Anemia Associated with Lead Poisoning

What is Anemia associated with lead poisoning?

When a large amount of lead enters the body, anemia develops, characterized primarily by impaired porphyrin formation. In addition, lead poisoning increases the destruction of red blood cells due to damage to the erythrocyte membrane and the breakdown of the activity of certain enzymes.

Soluble lead salts cause poisoning. More often it is observed in persons who have contact with lead in production. Lead poisoning is often observed in the production of lead ore, lead smelting, battery production, white metal, red lead production, cable production, lead hydrogen hydrogen soldering, shot making, bullets, printing production, paint painting using lead paints, associated with the use of lead-containing insectofungicides. Household lead poisoning is possible with the use of food from handicraft pottery, if it is covered with glaze with lead red lead or lamb. Organic food acids form soluble salts with lead, and lead poisoning develops. Lead poisoning is possible when lead is smelted without taking precautions. Light lead poisoning is described in children who take objects painted in lead paints and newspapers.

Pathogenesis during anemia associated with lead poisoning

Anemia results from impaired porphyrin synthesis. Lead blocks enzymes that are actively involved in the synthesis of heme. As a result, 6-aminolevulinic acid accumulates in urine, and protoporphyrin in erythrocytes. In connection with the violation of heme synthesis, the content of serum iron increases, it is deposited in the organs.

Other mechanisms play a role in the mechanism of development of anemia in lead intoxication. In lead poisoning, the rate of globin biosynthesis is somewhat reduced. It also contributes to the development of hypochromia. In addition, the increased destruction of red blood cells plays a certain role in lead poisoning, since the life of red blood cells is shortened under the influence of this metal.

Symptoms of Anemia Associated with Lead Poisoning

Clinical manifestations of lead poisoning are reduced to lesions of the nervous system, digestive tract and blood.

Mild lead poisoning causes asthenia, headache, dizziness, memory loss, poor sleep, pain in the limbs.

Heavier lead intoxication can lead to pronounced disorders of the nervous system, primarily to the syndrome of motor polyneuritis. Usually, the extensors of the hands and fingers are affected, rarely the flexors. Severe lead intoxication provokes the appearance of paresis of the limbs. Sometimes develop sensitive disorders, pain in the limbs, pain along the nerves. Signs of encephalopathy are possible, nystagmus is noted (involuntary rapid rhythmic movements of the eyeballs), speech disorders, trembling. Occasionally, children have cerebral edema, coma, seizures.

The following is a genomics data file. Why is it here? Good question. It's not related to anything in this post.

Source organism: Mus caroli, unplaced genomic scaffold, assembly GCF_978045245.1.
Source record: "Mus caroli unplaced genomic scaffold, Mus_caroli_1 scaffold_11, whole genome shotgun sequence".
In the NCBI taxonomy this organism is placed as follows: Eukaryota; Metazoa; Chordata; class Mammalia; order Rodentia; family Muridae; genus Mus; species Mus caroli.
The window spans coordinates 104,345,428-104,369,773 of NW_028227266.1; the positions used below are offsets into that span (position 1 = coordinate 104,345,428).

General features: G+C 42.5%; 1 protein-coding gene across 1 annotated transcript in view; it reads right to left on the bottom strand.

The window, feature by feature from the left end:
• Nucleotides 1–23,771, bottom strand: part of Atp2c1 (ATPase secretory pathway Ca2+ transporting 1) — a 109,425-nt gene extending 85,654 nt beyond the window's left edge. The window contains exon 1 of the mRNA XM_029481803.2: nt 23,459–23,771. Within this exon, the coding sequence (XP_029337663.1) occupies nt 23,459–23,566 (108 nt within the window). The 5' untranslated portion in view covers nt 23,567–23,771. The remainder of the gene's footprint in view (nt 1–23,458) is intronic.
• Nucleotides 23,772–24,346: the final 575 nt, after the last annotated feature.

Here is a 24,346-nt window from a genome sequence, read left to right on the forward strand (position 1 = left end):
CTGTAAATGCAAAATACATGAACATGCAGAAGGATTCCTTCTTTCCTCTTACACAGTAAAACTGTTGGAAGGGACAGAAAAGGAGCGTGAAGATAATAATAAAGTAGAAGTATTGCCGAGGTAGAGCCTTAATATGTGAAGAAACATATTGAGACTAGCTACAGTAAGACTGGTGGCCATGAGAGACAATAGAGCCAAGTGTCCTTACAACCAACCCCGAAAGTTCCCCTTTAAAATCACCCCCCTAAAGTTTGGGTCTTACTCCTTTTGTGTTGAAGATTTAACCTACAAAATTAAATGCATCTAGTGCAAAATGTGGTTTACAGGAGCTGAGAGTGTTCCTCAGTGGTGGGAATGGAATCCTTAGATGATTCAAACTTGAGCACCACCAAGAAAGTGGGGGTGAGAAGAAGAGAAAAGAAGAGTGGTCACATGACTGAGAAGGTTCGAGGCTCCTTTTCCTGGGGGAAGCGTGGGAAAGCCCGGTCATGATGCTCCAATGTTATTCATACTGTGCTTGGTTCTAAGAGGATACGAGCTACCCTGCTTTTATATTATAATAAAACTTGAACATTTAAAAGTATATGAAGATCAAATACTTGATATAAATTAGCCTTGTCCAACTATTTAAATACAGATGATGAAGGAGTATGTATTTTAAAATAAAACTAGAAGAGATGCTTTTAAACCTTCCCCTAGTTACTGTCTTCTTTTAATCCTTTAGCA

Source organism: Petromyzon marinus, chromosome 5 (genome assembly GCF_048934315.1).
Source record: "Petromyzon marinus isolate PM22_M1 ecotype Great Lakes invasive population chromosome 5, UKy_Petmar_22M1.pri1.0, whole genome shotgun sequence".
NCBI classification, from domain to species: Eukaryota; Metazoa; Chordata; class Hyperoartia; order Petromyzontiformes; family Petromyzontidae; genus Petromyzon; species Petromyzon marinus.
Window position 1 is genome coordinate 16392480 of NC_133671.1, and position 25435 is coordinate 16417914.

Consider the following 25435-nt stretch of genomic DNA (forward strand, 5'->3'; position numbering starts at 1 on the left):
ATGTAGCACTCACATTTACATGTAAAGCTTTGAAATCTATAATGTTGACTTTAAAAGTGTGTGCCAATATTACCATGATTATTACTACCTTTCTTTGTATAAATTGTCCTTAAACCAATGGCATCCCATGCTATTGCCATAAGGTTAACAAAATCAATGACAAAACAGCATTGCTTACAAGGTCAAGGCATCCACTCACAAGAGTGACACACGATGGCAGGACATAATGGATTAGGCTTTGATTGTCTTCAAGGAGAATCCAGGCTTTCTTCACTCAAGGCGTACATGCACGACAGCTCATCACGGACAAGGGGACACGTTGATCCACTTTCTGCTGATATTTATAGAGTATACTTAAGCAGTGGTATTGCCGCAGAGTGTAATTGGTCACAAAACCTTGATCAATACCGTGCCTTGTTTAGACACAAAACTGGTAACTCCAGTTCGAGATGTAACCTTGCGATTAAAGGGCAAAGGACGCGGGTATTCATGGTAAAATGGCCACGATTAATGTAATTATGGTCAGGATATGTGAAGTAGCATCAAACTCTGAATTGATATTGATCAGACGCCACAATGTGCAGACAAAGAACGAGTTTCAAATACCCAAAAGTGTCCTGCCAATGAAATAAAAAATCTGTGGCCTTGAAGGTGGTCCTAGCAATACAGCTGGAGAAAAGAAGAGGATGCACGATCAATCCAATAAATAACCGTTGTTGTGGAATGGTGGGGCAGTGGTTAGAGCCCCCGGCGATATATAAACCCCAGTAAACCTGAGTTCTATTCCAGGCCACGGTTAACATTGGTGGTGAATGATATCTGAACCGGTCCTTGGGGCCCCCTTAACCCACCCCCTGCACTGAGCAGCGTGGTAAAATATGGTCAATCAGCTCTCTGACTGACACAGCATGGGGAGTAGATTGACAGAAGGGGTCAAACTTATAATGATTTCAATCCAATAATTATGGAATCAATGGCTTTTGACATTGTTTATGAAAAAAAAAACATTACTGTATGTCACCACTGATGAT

In severe lead poisoning, blood pressure rises, sometimes to high numbers.

Damage to the gastrointestinal tract can occur in the case of lung lead poisoning. It is expressed in a sharp decrease in appetite. With mild intoxication, only accelerated evacuation of barium from the stomach is detected radiologically. With severe lead intoxication, lead colic occurs (sharp cramping in the abdomen), constipation, which is not amenable to any therapy. During this period, there is often a rise in body temperature to subfebrile numbers. X-ray examination in the case of lead colic in some parts of the gastrointestinal tract revealed pronounced spasticity, in others – atony.

The type of patient with lead poisoning is peculiar – an earthen pallor with a grayish tinge, associated with anemia, with a spasm of blood vessels, and also with the deposition of porphyrins in the skin. Often, a lead border is revealed on the gums in the form of a narrow purple band, mainly in the front teeth along the edge of the gum.

Changes in blood in mild lead poisoning consist of mild anemia with a reduced color index (hypochromic anemia). In severe poisoning, pronounced hypochromic anemia is detected. The content of reticulocytes, as a rule, increased to 3-8%, leukocytes – not changed. ESR within normal limits. The content of platelets in patients remains normal, but decreases with very severe lead poisoning. In the bone marrow, the number of erythrocaryocytes increases, while staining for iron there are many granules of iron ringing the nucleus.